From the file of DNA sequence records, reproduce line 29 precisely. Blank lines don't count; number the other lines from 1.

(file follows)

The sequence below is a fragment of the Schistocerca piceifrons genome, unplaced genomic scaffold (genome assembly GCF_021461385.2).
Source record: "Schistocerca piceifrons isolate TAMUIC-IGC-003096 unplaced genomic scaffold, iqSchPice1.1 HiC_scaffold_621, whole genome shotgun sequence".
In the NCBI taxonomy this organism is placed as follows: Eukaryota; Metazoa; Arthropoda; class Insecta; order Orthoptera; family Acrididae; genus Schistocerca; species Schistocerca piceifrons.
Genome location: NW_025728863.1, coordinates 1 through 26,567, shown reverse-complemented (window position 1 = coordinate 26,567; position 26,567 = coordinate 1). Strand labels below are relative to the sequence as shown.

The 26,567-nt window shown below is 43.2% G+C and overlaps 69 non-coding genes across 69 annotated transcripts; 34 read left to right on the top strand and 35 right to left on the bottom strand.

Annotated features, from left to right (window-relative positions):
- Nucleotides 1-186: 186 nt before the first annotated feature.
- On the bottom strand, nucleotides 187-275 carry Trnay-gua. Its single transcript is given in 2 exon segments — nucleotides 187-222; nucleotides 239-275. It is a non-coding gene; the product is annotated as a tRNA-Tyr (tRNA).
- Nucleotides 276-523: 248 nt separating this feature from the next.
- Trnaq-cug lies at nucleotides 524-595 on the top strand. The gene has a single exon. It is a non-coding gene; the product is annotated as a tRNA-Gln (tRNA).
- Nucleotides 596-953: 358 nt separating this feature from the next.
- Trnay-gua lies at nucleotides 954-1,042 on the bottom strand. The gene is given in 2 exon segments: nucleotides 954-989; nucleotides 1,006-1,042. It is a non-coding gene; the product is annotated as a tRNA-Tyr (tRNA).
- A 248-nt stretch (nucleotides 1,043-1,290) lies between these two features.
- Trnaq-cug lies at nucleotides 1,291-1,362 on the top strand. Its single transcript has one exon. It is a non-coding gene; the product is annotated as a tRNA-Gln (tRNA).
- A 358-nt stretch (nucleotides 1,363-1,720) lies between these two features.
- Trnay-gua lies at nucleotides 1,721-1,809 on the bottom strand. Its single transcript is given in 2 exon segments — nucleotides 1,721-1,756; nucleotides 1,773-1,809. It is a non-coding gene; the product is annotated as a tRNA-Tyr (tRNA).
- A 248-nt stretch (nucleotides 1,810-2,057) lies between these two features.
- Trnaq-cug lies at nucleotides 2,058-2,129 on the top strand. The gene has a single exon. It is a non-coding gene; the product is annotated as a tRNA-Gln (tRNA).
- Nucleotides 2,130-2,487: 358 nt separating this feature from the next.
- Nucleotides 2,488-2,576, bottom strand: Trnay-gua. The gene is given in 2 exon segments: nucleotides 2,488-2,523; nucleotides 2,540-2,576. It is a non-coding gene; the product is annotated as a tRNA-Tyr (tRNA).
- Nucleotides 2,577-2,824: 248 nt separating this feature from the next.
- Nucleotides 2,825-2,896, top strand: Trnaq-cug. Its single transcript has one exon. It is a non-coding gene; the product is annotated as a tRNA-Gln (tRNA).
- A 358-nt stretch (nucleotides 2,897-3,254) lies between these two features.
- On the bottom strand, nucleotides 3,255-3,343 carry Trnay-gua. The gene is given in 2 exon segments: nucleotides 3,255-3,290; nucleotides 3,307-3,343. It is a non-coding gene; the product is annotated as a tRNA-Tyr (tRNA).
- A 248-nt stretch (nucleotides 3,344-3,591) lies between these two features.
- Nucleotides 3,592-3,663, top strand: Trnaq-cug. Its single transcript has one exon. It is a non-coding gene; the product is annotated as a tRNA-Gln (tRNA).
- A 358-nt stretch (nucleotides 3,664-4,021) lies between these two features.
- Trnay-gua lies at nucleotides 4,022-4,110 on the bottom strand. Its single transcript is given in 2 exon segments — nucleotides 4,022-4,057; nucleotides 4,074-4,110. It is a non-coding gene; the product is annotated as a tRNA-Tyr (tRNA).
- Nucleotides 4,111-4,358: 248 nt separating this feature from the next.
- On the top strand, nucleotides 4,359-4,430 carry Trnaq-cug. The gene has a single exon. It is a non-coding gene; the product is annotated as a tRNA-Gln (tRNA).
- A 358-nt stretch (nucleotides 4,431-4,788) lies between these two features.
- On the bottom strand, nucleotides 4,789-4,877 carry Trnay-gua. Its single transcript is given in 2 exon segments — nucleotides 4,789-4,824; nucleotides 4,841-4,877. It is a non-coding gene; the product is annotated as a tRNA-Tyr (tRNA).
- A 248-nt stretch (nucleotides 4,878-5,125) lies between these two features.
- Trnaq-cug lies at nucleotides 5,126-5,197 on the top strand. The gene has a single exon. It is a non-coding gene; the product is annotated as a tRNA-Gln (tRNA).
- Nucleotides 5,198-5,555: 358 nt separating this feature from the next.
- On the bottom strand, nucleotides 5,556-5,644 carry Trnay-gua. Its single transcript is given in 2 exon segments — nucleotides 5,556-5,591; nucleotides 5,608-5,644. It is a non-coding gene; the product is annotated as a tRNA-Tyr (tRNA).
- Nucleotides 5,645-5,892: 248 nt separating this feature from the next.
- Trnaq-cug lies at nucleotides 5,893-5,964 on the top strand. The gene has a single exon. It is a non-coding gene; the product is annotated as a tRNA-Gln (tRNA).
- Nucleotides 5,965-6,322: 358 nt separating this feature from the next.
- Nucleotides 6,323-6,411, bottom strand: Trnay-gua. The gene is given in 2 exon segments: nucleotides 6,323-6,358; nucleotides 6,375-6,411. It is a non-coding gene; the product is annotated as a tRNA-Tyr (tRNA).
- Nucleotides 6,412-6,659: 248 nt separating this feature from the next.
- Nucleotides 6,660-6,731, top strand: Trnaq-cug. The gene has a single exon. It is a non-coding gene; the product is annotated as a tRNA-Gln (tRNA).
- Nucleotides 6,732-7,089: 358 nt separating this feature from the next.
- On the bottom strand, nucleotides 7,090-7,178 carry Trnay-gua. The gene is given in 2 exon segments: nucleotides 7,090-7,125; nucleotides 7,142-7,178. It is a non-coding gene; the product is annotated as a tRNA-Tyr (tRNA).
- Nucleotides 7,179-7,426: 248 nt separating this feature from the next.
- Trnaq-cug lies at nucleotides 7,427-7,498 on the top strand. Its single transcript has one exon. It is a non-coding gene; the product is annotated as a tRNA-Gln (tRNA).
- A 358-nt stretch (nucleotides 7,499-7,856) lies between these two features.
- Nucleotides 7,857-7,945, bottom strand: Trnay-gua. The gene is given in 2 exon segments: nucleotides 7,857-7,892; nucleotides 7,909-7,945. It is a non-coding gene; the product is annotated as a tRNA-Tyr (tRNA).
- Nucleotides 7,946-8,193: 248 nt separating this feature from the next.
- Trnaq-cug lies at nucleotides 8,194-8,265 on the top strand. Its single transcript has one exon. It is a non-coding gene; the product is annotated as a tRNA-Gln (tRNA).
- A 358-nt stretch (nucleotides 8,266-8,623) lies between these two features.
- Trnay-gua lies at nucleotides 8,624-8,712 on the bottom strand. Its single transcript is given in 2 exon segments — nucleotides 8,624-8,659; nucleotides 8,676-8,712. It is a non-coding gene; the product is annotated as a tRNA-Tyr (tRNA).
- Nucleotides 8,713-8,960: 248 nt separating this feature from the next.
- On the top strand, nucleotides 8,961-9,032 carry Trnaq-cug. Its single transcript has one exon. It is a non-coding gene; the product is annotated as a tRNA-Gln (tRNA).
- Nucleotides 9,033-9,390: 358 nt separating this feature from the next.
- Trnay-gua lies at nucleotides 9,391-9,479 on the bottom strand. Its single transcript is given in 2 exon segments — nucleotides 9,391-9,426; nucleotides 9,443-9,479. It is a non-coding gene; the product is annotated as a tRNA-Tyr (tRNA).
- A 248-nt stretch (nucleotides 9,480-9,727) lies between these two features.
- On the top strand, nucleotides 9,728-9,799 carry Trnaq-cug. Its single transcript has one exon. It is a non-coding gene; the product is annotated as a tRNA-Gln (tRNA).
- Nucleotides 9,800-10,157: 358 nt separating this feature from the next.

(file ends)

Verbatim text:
- Nucleotides 4,111-4,358: 248 nt separating this feature from the next.